What’s the biggest change for the hospitality sector brought on by Covid and how will this impact the brand going forward?

We see the biggest change for the hospitality sector being a slow recovery for long-haul markets, and a change in demand profiles in London for the foreseeable future.


citizenM was launched in 2008 with a purpose – to disrupt the traditional, stale hotel industry. Rattan Chadha – the founder of the global fashion brand Mexx – was inspired by his employees to create a hotel for today’s frequent travellers, giving them everything they need and nothing they don’t. This means central locations in the world’s most exciting cities, but at an affordable price.

The first citizenM opened at Amsterdam’s Schiphol Airport in 2008. In 2020, citizenM’s portfolio has 21 hotels in 14 exciting cities: London, Glasgow, Amsterdam, Rotterdam, Paris, Copenhagen, Zurich, Geneva, New York, Boston, Seattle, Washington DC, Taipei and Kuala Lumpur. 

How has business been this year for the group’s UK hotels?

Klaas van Lookeren Campagne, CEO of citizenM hotels says: As with all hospitality businesses across the globe, 2020 was a challenging year. Occupancy levels dropped dramatically – particularly in markets harder hit by the pandemic such as the UK – and only rose to healthier levels briefly over the summer when the situation appeared to be improving slightly. While the overall business results for the citizenM’s UK hotels this year have been challenging, the circumstances did allow us as a brand to focus on innovations and new possibilities.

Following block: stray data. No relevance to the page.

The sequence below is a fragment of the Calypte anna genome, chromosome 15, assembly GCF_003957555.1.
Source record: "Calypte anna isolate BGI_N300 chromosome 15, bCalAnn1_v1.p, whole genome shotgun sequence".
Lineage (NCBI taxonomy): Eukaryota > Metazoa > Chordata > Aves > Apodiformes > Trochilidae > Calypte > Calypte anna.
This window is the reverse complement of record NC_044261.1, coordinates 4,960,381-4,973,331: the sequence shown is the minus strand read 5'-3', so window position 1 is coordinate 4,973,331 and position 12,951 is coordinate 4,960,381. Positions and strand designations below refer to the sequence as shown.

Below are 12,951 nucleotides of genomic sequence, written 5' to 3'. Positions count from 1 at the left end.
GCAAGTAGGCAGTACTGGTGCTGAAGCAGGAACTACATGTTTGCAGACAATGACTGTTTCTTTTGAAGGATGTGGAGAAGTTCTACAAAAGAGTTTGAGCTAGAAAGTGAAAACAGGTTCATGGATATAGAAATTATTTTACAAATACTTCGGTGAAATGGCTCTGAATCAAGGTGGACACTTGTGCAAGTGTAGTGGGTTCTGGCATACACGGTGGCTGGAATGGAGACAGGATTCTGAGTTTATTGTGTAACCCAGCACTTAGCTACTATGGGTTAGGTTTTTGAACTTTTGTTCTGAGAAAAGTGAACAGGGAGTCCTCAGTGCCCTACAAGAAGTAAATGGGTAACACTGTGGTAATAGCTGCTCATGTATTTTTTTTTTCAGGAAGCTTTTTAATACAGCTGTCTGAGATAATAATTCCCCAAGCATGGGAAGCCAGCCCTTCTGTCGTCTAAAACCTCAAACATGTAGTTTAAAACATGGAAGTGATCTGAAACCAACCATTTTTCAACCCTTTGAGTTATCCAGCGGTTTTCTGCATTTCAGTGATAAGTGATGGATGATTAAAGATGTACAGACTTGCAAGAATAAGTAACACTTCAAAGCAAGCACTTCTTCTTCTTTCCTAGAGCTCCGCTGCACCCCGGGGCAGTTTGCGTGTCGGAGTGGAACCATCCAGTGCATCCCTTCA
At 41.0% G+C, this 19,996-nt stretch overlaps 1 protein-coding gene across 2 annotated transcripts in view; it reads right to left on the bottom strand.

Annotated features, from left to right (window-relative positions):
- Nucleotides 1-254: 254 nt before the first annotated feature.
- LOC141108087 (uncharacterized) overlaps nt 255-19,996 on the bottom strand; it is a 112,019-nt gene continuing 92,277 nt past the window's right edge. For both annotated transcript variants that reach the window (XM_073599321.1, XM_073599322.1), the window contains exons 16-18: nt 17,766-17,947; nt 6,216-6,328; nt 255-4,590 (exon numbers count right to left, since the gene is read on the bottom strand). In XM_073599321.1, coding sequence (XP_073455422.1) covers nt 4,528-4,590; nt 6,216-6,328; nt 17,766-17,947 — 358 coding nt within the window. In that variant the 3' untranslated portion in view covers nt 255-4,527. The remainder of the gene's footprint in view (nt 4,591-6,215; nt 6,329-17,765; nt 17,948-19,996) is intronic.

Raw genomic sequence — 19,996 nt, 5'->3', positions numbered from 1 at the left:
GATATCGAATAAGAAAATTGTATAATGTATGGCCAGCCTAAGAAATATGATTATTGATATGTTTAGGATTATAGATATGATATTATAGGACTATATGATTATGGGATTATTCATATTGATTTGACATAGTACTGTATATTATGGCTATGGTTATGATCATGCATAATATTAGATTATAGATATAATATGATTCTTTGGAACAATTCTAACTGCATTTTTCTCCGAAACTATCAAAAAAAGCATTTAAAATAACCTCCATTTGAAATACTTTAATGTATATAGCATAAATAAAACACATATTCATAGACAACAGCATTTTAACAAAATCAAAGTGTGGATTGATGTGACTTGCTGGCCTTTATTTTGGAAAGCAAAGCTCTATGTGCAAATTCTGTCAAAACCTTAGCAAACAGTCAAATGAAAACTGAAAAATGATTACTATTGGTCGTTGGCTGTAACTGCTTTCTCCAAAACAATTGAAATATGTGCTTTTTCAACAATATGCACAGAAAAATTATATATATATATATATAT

What have been some of the biggest challenges of the past year?

Naturally, low occupancy levels were a huge challenge. As a hotel and lifestyle brand that was created for frequent travellers who visit the world’s most exciting cities, we rely on the cultural experience each location is able to offer. With a global pandemic halting almost all travel, and restricting or closing local hospitality and culture businesses, the appeal of a city trip decreased significantly. We had to seek new ways to generate revenue, while also innovating in areas that would ensure guests who were able to, felt comfortable staying with us, even during a pandemic.

How have you managed staffing levels this year?